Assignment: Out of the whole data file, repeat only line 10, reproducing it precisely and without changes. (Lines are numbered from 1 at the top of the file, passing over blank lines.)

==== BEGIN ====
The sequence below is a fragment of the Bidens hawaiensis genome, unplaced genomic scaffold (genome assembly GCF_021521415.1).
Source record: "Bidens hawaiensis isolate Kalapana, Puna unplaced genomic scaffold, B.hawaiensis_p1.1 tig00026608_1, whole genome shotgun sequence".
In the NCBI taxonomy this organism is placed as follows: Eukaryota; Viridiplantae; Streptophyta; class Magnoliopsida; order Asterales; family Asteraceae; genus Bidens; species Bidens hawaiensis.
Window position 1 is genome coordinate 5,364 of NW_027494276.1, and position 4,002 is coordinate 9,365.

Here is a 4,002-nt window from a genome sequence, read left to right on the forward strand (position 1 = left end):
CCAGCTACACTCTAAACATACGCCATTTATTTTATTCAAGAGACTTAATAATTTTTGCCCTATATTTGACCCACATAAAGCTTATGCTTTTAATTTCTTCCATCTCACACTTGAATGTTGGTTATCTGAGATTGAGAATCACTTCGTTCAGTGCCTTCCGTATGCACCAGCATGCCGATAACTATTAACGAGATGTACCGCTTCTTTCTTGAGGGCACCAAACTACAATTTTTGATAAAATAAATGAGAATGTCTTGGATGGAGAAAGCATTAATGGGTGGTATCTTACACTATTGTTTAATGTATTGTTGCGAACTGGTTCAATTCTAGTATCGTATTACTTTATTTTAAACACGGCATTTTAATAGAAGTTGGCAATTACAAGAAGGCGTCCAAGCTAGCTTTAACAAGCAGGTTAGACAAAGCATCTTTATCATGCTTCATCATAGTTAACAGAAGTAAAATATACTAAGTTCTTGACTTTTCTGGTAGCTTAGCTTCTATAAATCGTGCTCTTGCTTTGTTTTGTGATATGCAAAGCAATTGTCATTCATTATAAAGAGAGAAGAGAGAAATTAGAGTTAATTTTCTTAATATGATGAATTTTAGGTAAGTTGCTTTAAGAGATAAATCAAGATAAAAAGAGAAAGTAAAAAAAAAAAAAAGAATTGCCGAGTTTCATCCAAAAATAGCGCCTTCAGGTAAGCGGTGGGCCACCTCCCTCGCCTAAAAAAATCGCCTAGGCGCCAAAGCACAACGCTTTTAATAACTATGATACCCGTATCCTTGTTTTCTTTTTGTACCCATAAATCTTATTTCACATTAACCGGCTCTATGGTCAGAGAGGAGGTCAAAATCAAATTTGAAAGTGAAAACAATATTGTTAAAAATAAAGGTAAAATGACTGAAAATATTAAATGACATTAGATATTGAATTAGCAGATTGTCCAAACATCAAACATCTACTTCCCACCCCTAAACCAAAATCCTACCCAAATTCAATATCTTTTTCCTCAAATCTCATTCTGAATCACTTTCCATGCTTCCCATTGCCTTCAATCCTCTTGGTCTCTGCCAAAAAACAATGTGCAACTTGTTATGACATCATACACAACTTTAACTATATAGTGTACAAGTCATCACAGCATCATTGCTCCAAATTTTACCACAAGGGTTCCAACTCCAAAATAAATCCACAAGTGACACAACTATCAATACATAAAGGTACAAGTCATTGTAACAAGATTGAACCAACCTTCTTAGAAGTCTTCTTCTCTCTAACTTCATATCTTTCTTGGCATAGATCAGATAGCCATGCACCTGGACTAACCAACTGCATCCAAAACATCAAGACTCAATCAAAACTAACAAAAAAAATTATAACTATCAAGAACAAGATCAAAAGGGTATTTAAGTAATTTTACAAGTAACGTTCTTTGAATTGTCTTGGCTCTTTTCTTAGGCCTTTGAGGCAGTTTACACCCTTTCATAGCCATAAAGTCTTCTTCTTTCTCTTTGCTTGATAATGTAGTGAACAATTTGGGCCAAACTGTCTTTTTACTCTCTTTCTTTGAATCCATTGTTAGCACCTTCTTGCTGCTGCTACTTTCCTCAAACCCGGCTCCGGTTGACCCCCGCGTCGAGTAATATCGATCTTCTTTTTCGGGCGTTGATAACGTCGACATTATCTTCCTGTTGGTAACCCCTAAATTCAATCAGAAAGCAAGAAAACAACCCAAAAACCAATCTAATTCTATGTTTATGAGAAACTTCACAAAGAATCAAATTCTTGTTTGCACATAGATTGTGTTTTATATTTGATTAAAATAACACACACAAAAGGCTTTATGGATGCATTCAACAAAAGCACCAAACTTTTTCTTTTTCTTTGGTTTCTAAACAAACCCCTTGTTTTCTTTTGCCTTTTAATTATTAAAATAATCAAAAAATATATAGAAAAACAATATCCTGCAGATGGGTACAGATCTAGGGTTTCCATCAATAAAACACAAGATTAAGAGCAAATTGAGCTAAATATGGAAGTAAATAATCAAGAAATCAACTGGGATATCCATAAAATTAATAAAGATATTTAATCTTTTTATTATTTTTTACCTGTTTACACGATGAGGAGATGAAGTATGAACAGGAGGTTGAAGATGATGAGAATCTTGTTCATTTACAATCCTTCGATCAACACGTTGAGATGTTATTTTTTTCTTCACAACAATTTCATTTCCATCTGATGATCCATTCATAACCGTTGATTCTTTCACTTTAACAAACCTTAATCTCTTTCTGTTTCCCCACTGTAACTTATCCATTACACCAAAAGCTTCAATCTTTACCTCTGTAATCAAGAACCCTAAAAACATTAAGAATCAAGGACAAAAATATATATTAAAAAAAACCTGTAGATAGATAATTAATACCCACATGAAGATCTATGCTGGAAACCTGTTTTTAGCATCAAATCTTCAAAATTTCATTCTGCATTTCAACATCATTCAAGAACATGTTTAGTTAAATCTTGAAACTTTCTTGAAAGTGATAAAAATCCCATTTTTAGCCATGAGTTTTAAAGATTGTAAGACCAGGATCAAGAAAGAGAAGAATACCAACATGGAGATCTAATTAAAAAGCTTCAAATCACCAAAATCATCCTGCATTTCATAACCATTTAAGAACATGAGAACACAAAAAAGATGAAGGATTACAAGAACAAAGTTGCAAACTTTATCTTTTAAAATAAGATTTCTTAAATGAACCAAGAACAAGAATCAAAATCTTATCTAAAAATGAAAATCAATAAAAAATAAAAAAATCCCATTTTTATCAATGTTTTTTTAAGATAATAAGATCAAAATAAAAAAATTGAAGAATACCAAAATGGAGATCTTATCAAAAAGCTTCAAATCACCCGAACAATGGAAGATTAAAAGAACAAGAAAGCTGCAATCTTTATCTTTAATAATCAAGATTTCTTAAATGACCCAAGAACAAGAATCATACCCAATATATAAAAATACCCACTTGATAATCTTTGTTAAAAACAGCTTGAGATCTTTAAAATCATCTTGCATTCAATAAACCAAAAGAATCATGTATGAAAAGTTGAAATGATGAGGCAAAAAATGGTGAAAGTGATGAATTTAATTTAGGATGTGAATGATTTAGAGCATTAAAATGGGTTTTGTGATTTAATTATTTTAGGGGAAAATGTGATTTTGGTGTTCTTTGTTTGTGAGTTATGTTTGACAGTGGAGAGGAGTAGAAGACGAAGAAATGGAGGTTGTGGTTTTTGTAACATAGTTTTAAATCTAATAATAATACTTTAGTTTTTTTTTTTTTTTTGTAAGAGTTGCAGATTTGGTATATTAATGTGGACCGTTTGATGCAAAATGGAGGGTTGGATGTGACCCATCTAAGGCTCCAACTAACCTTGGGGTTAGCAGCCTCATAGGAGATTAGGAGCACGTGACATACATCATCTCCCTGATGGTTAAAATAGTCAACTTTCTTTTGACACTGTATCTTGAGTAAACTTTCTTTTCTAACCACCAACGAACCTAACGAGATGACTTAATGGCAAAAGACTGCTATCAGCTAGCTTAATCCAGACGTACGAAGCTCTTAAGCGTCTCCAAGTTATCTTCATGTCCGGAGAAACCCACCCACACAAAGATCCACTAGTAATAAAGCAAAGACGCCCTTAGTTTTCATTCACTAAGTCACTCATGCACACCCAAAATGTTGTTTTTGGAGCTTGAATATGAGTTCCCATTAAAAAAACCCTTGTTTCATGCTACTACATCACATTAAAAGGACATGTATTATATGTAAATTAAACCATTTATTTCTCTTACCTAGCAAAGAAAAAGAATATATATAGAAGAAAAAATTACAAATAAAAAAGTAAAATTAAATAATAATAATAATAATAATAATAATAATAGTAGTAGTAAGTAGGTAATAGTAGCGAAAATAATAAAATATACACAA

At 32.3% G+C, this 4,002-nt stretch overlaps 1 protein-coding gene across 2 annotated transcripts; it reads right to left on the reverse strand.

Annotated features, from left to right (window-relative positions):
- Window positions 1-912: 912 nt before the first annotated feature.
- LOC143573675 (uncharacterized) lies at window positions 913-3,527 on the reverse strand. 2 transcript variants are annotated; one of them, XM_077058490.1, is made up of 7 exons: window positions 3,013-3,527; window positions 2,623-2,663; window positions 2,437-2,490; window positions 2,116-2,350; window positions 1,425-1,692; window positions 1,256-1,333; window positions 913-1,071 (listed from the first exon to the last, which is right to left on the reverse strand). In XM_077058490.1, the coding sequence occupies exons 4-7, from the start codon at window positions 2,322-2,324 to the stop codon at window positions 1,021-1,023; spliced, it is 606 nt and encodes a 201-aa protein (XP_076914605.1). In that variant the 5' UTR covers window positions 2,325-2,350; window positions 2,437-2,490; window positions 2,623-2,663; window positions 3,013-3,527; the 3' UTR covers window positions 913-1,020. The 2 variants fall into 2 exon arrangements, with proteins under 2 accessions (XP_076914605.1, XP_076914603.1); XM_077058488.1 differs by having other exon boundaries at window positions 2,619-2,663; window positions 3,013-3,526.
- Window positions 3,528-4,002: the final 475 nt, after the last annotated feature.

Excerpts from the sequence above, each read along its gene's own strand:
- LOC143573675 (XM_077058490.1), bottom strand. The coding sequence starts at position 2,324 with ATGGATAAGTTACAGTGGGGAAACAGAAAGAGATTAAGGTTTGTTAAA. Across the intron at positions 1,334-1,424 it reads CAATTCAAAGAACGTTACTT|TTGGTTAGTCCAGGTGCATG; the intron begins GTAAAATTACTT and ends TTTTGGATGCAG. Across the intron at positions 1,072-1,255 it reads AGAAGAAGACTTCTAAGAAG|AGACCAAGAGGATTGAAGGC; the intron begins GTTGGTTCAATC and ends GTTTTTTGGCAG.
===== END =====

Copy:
- LOC143573675 (uncharacterized) lies at window positions 913-3,527 on the reverse strand. 2 transcript variants are annotated; one of them, XM_077058490.1, is made up of 7 exons: window positions 3,013-3,527; window positions 2,623-2,663; window positions 2,437-2,490; window positions 2,116-2,350; window positions 1,425-1,692; window positions 1,256-1,333; window positions 913-1,071 (listed from the first exon to the last, which is right to left on the reverse strand). In XM_077058490.1, the coding sequence occupies exons 4-7, from the start codon at window positions 2,322-2,324 to the stop codon at window positions 1,021-1,023; spliced, it is 606 nt and encodes a 201-aa protein (XP_076914605.1). In that variant the 5' UTR covers window positions 2,325-2,350; window positions 2,437-2,490; window positions 2,623-2,663; window positions 3,013-3,527; the 3' UTR covers window positions 913-1,020. The 2 variants fall into 2 exon arrangements, with proteins under 2 accessions (XP_076914605.1, XP_076914603.1); XM_077058488.1 differs by having other exon boundaries at window positions 2,619-2,663; window positions 3,013-3,526.